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  • FTP Client

    Posted on WSIHipschman Comment on the AskWoody Lounge

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      • #2309824
        WSIHipschman
        AskWoody Plus

        Can someone suggest a good FTP client for Windows? I used to use Filezilla but I am seeing may reports of malware being bundled with the installer.

      • #2309836
        geekdom
        AskWoody Plus
        BetaTest {Got backup and coffee}
        offline▸ Win10Pro 2004.19041.572 x64 i3-3220 RAM8GB HDD Firefox83.0b3 WindowsDefender TRV=1909 WuMgr
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      • #2309844
        anonymous
        Guest

        Download filezilla here without bundled garbage

        https://filezilla-project.org/download.php?show_all=1

      • #2309882
        doriel
        AskWoody Lounger

        Hi. Well it maybe depends what do you expect from FTP client? I would definitely recommend Total Commander.
        – You can store your connections.
        – You can invoke FTP by pressing CTRL+F

        Simple interface, nothing unnescessary, tons of functions. This program is available for decades and still functional and same. No updates, no bugs, no problems. Total Commander is my “tool for everything”. You can use shareware version which is free – it takes one more click than payed version to start this shareware version 😉 In March 2020 the final release was… emm.. released.

        I purchased long time ago lifetime license with my friend (3 licenses for approx 100 USD).
        Ghisler – Total Commander

        PS – there is still 16-bit bersion available for download 🙂

        Dell Latitude E6530, Intel Core i5 @ 2.6 GHz, 4GB RAM, W10 1809 Enterprise

        HAL3000, AMD Athlon 200GE @ 3,4 GHz, 8GB RAM, Fedora 29

        • #2310005
          Glucose
          AskWoody Plus

          For my light FTP needs I use Filezilla and Total Commander. I too have been using TC since the 90s as my file manager. It just works and is still actively developed. I use it so much that I’ve paid for 3 copies over the years out of guilt for paying so little for so much.  By the way, the March release isn’t the “final” version. It’s the final release of the then-current beta cycle.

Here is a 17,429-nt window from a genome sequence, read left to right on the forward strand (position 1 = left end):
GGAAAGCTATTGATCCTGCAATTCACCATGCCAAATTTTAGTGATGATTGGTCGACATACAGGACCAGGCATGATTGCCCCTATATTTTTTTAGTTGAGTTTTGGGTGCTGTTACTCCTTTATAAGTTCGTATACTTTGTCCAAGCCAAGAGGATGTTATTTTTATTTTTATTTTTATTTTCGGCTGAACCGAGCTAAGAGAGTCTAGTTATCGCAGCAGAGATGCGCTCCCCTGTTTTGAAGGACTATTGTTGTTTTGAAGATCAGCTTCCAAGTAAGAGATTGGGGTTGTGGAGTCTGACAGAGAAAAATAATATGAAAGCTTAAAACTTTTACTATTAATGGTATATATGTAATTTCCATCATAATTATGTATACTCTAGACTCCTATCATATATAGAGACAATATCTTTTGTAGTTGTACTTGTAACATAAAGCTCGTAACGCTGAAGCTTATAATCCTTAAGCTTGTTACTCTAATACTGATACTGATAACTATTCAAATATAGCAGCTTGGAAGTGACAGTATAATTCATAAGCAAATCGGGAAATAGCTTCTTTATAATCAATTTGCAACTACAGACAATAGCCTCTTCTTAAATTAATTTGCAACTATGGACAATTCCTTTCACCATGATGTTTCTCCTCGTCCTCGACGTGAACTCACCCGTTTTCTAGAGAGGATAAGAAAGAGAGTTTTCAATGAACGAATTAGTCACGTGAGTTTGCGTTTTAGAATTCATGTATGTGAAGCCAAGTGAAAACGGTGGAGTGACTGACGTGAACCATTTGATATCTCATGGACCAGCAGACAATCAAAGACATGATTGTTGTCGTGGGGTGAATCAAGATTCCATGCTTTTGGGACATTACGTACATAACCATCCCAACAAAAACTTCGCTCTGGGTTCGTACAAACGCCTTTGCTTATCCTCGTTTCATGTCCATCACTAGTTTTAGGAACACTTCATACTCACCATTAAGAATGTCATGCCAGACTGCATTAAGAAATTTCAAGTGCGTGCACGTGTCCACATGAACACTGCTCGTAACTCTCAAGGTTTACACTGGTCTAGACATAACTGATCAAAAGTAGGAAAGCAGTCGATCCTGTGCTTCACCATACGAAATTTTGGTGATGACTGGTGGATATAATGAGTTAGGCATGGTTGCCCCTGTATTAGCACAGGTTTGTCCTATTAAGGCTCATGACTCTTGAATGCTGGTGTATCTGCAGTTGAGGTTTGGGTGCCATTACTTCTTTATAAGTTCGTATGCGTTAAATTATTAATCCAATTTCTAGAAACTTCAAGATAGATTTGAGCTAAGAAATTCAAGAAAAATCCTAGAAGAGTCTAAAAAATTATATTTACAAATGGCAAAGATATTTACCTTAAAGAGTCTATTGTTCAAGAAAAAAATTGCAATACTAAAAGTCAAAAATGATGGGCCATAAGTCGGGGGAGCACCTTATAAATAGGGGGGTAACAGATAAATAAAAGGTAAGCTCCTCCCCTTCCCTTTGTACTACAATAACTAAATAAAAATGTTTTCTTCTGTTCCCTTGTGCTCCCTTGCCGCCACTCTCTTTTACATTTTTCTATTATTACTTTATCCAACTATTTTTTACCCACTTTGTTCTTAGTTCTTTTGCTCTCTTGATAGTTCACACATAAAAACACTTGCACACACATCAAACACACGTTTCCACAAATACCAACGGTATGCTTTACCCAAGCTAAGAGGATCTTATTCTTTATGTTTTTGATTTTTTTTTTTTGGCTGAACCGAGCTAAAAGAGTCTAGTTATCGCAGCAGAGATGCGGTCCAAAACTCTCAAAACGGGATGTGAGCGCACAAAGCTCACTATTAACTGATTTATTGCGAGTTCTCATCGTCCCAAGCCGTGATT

1 user thanked author for this post.
      • #2310415
        Nathan Parker
        AskWoody_MVP

        I’ve had good luck with CyberDuck on Windows and Mac.

        On Mac, Transmit is also excellent.

        Nathan Parker

      • #2310429
        WSIHipschman
        AskWoody Plus

        Thanks all for the responses, especially for the info on where to find a clean filezilla installer.

      • #2310895
        anonymous
        Guest

        Another vote for WinSCP here!

      • #2310907
        JMJ
        AskWoody Lounger
      • #2314029
        JohnFDoe
        AskWoody Plus

        It all depends on what one means with “FTP client”.

        For the classic FTP protocol (not encrypted) there is always the http://ftp.exe command line tool bundled with Windows since NT 3.10 in 1993 and WfW 3.11 32 bit TCP/IP around that time. And also the ftp: URL support in many web browsers.

        For the SSL/TLS protected variant of the classic FTP protocol (ftps:), there is support in some web browsers and in classic command line tools such as Curl.

        For the file transfer extension to the SSH protocol (sftp) there is definitely the WinSCP gui for the Putty SSH tools and the matching the pscp command line tool.